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ESTATES & INTESTACY: Spousal statutory rights when there is no Will

Continuing the discussion of the effects of a Family Law election on various aspects of estate administration; its effect on intestacy is now reviewed.

Effect on Intestacy

In an intestacy (where a spouse dies without a will), either partial or total, the election in favour of an equalization claim (FLA, subsection 6(9)) will result in the surviving spouse’s forfeiture of his or her entitlement under Part II of the Succession Law Reform Act (“SLRA”). In a partial intestacy, even when the will states that the benefits under the will are to be in addition to the surviving spouse’s equalization claim, that statement would not prevent the latter’s forfeiture of entitlement under Part II of the SLRA for the other part of the estate that is under intestacy.

In intestacy, the SLRA has no control over a surviving spouse’s entitlement to property situated outside Ontario. Succession to immovable property as dictated by conflict of laws rules is under the law of the situs (position or site).  So, unless the laws of the jurisdiction in which immovable property is situate require that Ontario law be applied (i.e. the SLRA), the surviving spouse who elects in favour of an equalization claim can get the assets located outside Ontario. This is a glaringly unfair, and probably an unintended result, caused because the Net Family Property (“NFP”) of the deceased spouse is calculated on the basis of his or her worldwide assets.

Effect on Dependant’s Relief Claims

A surviving spouse electing to make an equalization claim does not forfeit any entitlement under Part V of the SLRA (dependant’s relief provisions).  Expectedly, any claim for support under Part V of the SLRA will be heard after the equalization claim is settled. There is also the interesting interrelationship between Part V of the SLRA and Part I of the FLA. As a pre-condition of a dependant’s entitlement to support, section 58 of the SLRA requires that the deceased spouse, whether dying testate or intestate, had not made adequate provision for the claiming dependant.

As an example, consider a deceased spouse who has bequeathed a life interest in the whole of his or her estate to the surviving spouse. Despite it, the surviving spouse opted for an equalization payment, with the result that he or she receives nothing under the will. In that event, when the surviving spouse has, by his or her own hand, forfeited the life interest, can it fairly be said that the deceased spouse did not make adequate provision for the surviving spouse?

The issue is different when the surviving spouse’s equalization claim is substantially in excess of his or her entitlement under the will. There, once the equalization payment is determined, it is unlikely that a court would make any award under Part V of the SLRA. If, however, when a surviving spouse’s election to make an equalization claim turns out to be a serious mistake, the Part V claim could be contested on this basis. Also, there is subsection 58(4) of the SLRA proclaiming:

“The adequacy of provision for support . . . shall be determined as of the date of hearing of the application.”

Therefore, it would be in order to conclude that the forfeiture of any will entitlement that flows from the election in favour of equalization is to be ignored.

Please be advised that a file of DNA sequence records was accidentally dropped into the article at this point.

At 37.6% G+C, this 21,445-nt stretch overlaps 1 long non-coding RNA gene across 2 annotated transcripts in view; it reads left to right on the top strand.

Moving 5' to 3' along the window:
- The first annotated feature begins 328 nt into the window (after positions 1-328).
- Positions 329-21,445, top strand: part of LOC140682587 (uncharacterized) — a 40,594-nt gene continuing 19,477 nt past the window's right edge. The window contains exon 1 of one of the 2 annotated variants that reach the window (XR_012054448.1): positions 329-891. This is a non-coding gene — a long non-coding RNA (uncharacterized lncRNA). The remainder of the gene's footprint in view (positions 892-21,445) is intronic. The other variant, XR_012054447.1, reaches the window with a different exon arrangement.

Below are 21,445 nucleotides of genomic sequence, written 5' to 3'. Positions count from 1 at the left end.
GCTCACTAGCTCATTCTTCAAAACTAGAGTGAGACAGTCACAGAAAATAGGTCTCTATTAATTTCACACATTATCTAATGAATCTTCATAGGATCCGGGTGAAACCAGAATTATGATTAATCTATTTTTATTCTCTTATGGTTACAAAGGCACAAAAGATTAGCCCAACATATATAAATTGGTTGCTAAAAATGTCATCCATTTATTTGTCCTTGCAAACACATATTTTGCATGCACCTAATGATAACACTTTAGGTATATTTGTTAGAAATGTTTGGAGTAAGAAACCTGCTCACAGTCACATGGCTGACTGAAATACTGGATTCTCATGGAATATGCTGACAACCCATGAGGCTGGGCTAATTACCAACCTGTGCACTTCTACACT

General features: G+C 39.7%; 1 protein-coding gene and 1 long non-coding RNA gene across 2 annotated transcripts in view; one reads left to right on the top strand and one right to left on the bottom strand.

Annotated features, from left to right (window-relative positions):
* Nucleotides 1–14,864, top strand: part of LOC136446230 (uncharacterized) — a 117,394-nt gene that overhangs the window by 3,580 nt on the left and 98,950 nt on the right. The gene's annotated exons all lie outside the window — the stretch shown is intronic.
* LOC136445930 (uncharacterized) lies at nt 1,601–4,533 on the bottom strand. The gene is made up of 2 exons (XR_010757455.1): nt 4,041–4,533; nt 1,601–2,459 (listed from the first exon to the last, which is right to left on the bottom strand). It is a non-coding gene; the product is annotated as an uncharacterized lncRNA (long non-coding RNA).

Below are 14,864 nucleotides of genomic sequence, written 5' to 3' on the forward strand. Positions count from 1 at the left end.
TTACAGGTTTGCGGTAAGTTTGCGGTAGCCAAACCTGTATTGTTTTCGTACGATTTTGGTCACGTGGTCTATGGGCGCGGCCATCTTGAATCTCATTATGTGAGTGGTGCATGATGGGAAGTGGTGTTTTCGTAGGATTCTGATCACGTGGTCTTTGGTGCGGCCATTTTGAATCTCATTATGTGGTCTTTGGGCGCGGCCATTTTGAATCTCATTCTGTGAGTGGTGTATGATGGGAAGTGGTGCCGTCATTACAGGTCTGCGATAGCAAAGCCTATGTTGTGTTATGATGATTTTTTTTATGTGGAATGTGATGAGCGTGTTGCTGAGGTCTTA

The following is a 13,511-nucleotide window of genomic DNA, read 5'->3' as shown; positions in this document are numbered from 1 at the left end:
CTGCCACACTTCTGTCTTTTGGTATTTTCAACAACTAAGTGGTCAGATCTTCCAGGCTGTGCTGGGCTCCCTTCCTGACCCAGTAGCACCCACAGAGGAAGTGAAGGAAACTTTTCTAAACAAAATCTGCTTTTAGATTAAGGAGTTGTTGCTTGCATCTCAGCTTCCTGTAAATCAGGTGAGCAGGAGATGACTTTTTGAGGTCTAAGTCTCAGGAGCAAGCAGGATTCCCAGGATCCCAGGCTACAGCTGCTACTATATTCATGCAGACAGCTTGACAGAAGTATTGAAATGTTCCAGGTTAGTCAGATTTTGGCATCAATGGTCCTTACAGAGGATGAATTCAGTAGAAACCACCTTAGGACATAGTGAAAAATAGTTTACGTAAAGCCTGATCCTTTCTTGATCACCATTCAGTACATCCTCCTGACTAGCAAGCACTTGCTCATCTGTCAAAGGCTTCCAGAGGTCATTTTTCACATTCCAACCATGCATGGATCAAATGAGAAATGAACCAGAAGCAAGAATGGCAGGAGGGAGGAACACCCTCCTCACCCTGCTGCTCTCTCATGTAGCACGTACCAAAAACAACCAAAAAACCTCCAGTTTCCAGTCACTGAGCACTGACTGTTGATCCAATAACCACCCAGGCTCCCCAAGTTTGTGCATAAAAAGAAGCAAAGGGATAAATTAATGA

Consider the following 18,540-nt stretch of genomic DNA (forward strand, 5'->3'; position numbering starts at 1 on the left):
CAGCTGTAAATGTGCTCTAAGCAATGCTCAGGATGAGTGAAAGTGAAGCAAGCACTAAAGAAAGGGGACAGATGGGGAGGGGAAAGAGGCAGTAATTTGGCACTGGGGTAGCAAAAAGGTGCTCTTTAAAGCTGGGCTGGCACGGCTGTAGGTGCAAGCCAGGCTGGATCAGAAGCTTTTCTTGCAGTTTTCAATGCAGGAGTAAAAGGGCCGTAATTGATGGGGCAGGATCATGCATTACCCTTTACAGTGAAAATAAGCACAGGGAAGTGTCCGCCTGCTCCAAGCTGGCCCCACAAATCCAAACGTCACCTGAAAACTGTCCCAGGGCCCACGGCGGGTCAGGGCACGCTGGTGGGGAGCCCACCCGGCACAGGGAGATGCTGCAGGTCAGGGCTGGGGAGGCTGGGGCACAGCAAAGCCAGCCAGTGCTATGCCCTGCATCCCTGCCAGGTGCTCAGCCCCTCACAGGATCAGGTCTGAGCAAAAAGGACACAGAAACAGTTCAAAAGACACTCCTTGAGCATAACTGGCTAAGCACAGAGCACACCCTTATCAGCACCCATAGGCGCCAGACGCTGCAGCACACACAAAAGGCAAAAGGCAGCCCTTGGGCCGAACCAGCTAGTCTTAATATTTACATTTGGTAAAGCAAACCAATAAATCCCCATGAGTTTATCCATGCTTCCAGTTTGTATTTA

Effect on Insurance, Pension or Similar Plan Benefits

There are other adverse consequences to the surviving spouse, which the election to make an equalization claim will lead to. Unless the deceased spouse has designated otherwise in writing, such an election will require the surviving spouse to set off against the equalization claim any benefits to which he or she is entitled as a named beneficiary of:

1) The proceeds of any policy of insurance owned by the deceased spouse on his or her life, as well as the proceeds of any group policy under which the deceased spouse is a member; and

2) A lump sum payment provided for under a pension or similar plan on the death of the deceased spouse, FLA, s. 6(6).

If these benefits have already been received by the surviving spouse and the total is in excess of the equalization claim, the estate of the deceased spouse can sue for the recovery of the excess, FLA, s. 6(7).

Priority of Equalization Claim

With regard to priority, the equalization claim is ahead of:

1) Gifts made under the will, unless it is otherwise paid for;

2) A person’s right to a share of the estate under Part II of the SLRA; and

3) Orders made against the estate under Part V of the SLRA, except orders in favour of a child of the deceased spouse, FLA, s. 6(12). Gifts under a will, made in accordance with a contract entered into by the deceased spouse in good faith and for valuable consideration, will take priority over the equalization claim, except to the extent that the value of the gift, in the court’s opinion, exceeds the consideration,  FLA, s. 6(13). Though the value of the gift is determined at the time of the deceased spouse’s death, it is up to the court to value the consideration as of the time the bargain was made.

Computation of the surviving spouse’s claim requires the deduction of the debts and liabilities of the deceased spouse at the valuation date (one day before death). Even then, the equalization claim does not necessarily stand behind all of those debts and liabilities. Probably, the claim ranks behind those of any secured creditors and those that are preferred by law. Its position in relation to the claims of unsecured creditors is uncertain.

For all your Family Law matters and how best to resolve your estate and succession issues or that with a spouse contact the lawyers at Levy Zavet PC (Levy Zavet).

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